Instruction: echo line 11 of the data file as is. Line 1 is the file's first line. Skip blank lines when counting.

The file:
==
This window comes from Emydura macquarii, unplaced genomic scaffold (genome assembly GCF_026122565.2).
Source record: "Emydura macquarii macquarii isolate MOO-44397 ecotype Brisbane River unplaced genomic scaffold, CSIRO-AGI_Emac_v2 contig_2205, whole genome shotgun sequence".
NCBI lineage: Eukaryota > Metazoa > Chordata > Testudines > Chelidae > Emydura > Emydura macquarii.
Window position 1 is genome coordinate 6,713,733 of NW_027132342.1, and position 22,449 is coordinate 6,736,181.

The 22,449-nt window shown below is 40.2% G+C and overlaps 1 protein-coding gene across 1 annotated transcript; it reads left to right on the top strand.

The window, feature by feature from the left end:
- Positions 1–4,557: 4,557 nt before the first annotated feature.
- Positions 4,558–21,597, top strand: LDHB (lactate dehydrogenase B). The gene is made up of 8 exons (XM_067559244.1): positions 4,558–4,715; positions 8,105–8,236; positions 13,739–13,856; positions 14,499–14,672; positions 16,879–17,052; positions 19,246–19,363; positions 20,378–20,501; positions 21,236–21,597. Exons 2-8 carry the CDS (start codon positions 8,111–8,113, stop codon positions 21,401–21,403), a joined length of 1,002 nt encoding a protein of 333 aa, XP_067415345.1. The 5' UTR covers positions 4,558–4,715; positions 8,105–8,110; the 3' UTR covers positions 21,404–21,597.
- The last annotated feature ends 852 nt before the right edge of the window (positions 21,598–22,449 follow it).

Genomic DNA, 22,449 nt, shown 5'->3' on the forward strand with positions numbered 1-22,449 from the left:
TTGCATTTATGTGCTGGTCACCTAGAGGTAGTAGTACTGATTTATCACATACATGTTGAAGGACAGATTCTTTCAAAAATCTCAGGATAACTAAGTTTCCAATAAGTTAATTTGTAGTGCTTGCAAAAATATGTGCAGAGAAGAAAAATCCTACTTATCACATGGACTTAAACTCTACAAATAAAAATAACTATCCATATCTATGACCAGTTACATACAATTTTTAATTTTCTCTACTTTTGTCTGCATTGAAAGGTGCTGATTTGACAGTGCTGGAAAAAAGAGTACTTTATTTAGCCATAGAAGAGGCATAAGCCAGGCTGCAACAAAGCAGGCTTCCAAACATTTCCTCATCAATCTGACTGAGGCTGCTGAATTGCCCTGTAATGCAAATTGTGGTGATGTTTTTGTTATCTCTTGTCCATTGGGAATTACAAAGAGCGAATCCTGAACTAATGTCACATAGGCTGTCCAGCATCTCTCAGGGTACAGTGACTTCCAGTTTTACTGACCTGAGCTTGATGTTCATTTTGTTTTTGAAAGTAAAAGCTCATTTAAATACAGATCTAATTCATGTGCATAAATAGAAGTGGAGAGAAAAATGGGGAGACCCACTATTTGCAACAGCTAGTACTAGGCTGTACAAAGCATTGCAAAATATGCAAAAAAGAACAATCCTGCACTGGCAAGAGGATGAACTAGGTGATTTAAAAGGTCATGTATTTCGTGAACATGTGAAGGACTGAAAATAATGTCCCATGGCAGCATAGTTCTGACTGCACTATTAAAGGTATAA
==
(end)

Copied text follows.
TTGCATTTATGTGCTGGTCACCTAGAGGTAGTAGTACTGATTTATCACATACATGTTGAAGGACAGATTCTTTCAAAAATCTCAGGATAACTAAGTTTCCAATAAGTTAATTTGTAGTGCTTGCAAAAATATGTGCAGAGAAGAAAAATCCTACTTATCACATGGACTTAAACTCTACAAATAAAAATAACTATCCATATCTATGACCAGTTACATACAATTTTTAATTTTCTCTACTTTTGTCTGCATTGAAAGGTGCTGATTTGACAGTGCTGGAAAAAAGAGTACTTTATTTAGCCATAGAAGAGGCATAAGCCAGGCTGCAACAAAGCAGGCTTCCAAACATTTCCTCATCAATCTGACTGAGGCTGCTGAATTGCCCTGTAATGCAAATTGTGGTGATGTTTTTGTTATCTCTTGTCCATTGGGAATTACAAAGAGCGAATCCTGAACTAATGTCACATAGGCTGTCCAGCATCTCTCAGGGTACAGTGACTTCCAGTTTTACTGACCTGAGCTTGATGTTCATTTTGTTTTTGAAAGTAAAAGCTCATTTAAATACAGATCTAATTCATGTGCATAAATAGAAGTGGAGAGAAAAATGGGGAGACCCACTATTTGCAACAGCTAGTACTAGGCTGTACAAAGCATTGCAAAATATGCAAAAAAGAACAATCCTGCACTGGCAAGAGGATGAACTAGGTGATTTAAAAGGTCATGTATTTCGTGAACATGTGAAGGACTGAAAATAATGTCCCATGGCAGCATAGTTCTGACTGCACTATTAAAGGTATAA